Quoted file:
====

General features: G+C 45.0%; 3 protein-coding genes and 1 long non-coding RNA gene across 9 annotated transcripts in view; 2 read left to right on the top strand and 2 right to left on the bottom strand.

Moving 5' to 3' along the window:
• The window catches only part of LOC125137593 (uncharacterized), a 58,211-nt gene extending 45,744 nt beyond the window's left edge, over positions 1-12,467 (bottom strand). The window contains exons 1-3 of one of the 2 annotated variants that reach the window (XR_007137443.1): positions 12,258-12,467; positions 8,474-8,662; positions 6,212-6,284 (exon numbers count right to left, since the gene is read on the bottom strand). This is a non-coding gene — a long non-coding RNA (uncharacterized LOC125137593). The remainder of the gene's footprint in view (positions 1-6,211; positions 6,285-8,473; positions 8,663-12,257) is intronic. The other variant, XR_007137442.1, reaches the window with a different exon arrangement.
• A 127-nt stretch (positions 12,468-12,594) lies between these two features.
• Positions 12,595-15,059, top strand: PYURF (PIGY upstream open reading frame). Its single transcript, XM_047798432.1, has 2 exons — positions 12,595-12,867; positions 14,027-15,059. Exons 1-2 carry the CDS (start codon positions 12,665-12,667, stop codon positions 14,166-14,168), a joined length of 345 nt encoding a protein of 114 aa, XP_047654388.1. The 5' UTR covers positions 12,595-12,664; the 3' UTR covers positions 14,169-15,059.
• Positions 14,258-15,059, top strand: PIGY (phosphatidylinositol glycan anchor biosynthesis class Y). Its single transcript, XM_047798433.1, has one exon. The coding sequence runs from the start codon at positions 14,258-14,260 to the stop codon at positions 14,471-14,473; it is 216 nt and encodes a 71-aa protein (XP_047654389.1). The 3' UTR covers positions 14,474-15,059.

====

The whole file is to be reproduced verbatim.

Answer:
General features: G+C 45.0%; 3 protein-coding genes and 1 long non-coding RNA gene across 9 annotated transcripts in view; 2 read left to right on the top strand and 2 right to left on the bottom strand.

Moving 5' to 3' along the window:
• The window catches only part of LOC125137593 (uncharacterized), a 58,211-nt gene extending 45,744 nt beyond the window's left edge, over positions 1-12,467 (bottom strand). The window contains exons 1-3 of one of the 2 annotated variants that reach the window (XR_007137443.1): positions 12,258-12,467; positions 8,474-8,662; positions 6,212-6,284 (exon numbers count right to left, since the gene is read on the bottom strand). This is a non-coding gene — a long non-coding RNA (uncharacterized LOC125137593). The remainder of the gene's footprint in view (positions 1-6,211; positions 6,285-8,473; positions 8,663-12,257) is intronic. The other variant, XR_007137442.1, reaches the window with a different exon arrangement.
• A 127-nt stretch (positions 12,468-12,594) lies between these two features.
• Positions 12,595-15,059, top strand: PYURF (PIGY upstream open reading frame). Its single transcript, XM_047798432.1, has 2 exons — positions 12,595-12,867; positions 14,027-15,059. Exons 1-2 carry the CDS (start codon positions 12,665-12,667, stop codon positions 14,166-14,168), a joined length of 345 nt encoding a protein of 114 aa, XP_047654388.1. The 5' UTR covers positions 12,595-12,664; the 3' UTR covers positions 14,169-15,059.
• Positions 14,258-15,059, top strand: PIGY (phosphatidylinositol glycan anchor biosynthesis class Y). Its single transcript, XM_047798433.1, has one exon. The coding sequence runs from the start codon at positions 14,258-14,260 to the stop codon at positions 14,471-14,473; it is 216 nt and encodes a 71-aa protein (XP_047654389.1). The 3' UTR covers positions 14,474-15,059.